Now the nurses paged a cardiologist to examine me. He arrives quickly, notching up the expertise in the room and making me feel they’re taking good care of me. After a bit, he orders a nitroglycerin tablet and I take it.

T-Minus 1 Minute, 30 seconds

Within a blink of swallowing the pill, a wave of unusual feelings rush through every part of my body as the nitro dilates seemingly every vein in my body. Suddenly, I have blood and oxygen circulating like I was twenty again, and it was marvelous. Nothing hurt and all senses were now on 11. I felt like I could have run a marathon at that point. Apparently, my body was digging this new feeling like it was cocaine (ahem…or so I’ve heard). Pleased with the quick results, the nurses noted my declining BP as it approached pre-test levels.

Right about then, I turned ashen, and began to sweat profusely out of seemingly ever pore in my body. I barely had time to utter “I feel really weird” when it seemed like someone turned out the lights.

T-Minus 1 Minute

Time now seemed sped up.

My BP dropped below normal and kept falling until the monitor ]no longer read it.

I’m unable to respond to the nurses.

I’m unable to move any part of my body.

I can’t open my eyes to see.

But I can breathe. And I can hear everyone in the room.

Now there are two cardiologists and four nurses in the room working feverishly to stop the BP drop. As my breathing begins to slow, I hear the experienced nurse who‘d been trying to find my BP with her learned fingers and ears using the old-school cuff-and-bulb, scream out, “I have BP! 38 over 52.”

I vaguely remember hands quickly fussing with my IV port, later learning they’d injected a drug followed by some solution on full flow.

Finally, my breathing normalized and I slowly become aware of my body and could move my hands a bit. My eyes finally open and see 6 pairs of eyes staring at me intently from serious-looking faces.

Quick Recovery and The Fix

In a matter of minutes I seem back to normal and chatting with the team. After giving me another five minutes to be sure no further crash occurs, they wheel me in for the post-test scan, revealing a serious blockage in my widow-maker artery, leading to a subsequent successful stent insertion.

I was fully awake during the surgeons stent work and found it fascinating and awed by the technology and skill of the procedure. Quite amazing how he managed to thread that tiny metal tube with inflation balloon up through the chaotic venal network to the right spot to inflate the stent and the blockage.


While recovering from the procedure in my overnight room, one of the stress lab nurses stopped by, and we chatted about the event. At this point, I hadn’t had any feedback on what happened, and even while it was happening I was thinking I must have fainted or became too light-headed from the stress test.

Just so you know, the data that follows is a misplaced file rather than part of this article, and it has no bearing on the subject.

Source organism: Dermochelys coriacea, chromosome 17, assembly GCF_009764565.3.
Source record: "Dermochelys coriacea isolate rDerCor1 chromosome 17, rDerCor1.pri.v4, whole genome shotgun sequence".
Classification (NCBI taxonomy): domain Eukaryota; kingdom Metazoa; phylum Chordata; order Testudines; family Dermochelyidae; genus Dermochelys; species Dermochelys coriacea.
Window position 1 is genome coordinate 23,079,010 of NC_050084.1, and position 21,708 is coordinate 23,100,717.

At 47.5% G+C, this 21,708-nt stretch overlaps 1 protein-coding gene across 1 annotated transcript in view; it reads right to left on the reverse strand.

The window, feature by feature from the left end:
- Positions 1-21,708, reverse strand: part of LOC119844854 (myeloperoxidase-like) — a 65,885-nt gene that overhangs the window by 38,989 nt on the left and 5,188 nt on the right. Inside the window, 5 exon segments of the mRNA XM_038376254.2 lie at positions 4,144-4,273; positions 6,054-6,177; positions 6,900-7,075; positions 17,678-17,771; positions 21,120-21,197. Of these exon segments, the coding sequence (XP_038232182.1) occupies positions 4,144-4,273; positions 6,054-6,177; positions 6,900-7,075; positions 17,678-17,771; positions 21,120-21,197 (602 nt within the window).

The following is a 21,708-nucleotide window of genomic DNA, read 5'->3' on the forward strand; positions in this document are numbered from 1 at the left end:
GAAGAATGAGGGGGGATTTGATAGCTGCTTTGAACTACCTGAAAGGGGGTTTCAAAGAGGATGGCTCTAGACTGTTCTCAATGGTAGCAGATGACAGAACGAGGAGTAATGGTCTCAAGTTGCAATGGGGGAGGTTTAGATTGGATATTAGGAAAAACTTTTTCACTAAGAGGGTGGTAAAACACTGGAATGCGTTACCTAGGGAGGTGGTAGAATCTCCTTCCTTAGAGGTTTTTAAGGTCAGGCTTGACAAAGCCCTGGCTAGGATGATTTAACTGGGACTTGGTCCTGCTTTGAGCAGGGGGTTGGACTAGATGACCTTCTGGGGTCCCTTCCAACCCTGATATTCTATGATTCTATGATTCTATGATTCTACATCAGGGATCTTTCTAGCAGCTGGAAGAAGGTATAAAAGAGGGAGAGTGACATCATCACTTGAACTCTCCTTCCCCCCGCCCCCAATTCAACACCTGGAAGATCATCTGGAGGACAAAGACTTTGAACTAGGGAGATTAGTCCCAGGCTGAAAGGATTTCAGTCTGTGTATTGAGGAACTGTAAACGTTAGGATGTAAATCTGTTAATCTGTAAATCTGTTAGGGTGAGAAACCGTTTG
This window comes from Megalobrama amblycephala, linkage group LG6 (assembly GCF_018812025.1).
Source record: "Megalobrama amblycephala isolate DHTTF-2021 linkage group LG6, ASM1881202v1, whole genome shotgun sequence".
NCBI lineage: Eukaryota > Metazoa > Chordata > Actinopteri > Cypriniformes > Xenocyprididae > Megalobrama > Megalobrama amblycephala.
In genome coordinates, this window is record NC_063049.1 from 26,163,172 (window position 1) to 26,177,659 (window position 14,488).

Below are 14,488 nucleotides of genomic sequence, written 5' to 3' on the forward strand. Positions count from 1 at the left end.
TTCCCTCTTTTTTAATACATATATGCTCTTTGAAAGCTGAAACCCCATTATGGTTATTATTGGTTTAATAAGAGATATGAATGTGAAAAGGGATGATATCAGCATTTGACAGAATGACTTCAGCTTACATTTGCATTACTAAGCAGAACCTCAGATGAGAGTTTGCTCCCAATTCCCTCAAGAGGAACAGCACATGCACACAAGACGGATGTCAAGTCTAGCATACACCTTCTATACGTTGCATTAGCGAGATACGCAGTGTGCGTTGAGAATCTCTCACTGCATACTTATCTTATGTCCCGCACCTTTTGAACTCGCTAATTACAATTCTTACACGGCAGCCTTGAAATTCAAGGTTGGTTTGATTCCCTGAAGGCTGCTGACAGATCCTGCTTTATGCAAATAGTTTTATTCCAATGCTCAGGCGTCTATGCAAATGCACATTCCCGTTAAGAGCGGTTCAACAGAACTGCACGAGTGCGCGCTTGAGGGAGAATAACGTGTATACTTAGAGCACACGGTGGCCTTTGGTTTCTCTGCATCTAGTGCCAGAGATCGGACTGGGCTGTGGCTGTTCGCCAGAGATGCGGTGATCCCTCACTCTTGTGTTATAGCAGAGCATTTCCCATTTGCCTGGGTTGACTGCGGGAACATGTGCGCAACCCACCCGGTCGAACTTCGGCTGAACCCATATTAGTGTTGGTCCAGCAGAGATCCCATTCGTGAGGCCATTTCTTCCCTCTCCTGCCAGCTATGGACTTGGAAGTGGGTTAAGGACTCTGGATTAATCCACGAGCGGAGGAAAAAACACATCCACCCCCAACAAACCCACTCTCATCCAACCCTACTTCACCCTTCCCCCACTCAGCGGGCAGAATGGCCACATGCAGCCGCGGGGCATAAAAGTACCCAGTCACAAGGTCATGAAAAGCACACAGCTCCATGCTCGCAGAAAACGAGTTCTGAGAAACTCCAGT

She shared how concerned and worried they were when I wasn’t recovering or responding, and when I went into cardiac shock from the too-rapid opening of the veins and subsequent BP plummet, they went into emergency response mode. And while she obviously couldn’t come out and say it, after some clues and query, it seemed they had less than a minute to bring me back before a flatline.

My telling of the event comes from remembrance and this post-procedure conversation with the nurse. Until then, I had no idea it was a rare event. They always tell you before these kinds of things about the small chances of this or that going wrong, but who ever believes it could happen to them?

I pondered on all that had happened while in that hospital room overnight (not a lot else to do but think). I remember being calm during the event, and not panicked thinking “this is it.” I seemed fascinated with observing the experience and listening to the team work. Clearly I was at ease and trusting they would take care of me.

Weeks later I got confirmation from a neurologist friend on how close I was. I shared the events and remarked how odd I thought it was that only my breathing and hearing seemed to define me as I lay there on that gurney. She responded that those are the last two functions we have before we’re gone.

They say that some people know when it’s their time to go before they pass. I guess on that day it wasn’t my time because I didn’t see any bright lights nor that odd dude dressed in black carrying a scythe. I seemed to float through the experience and come out of it and back to the real world.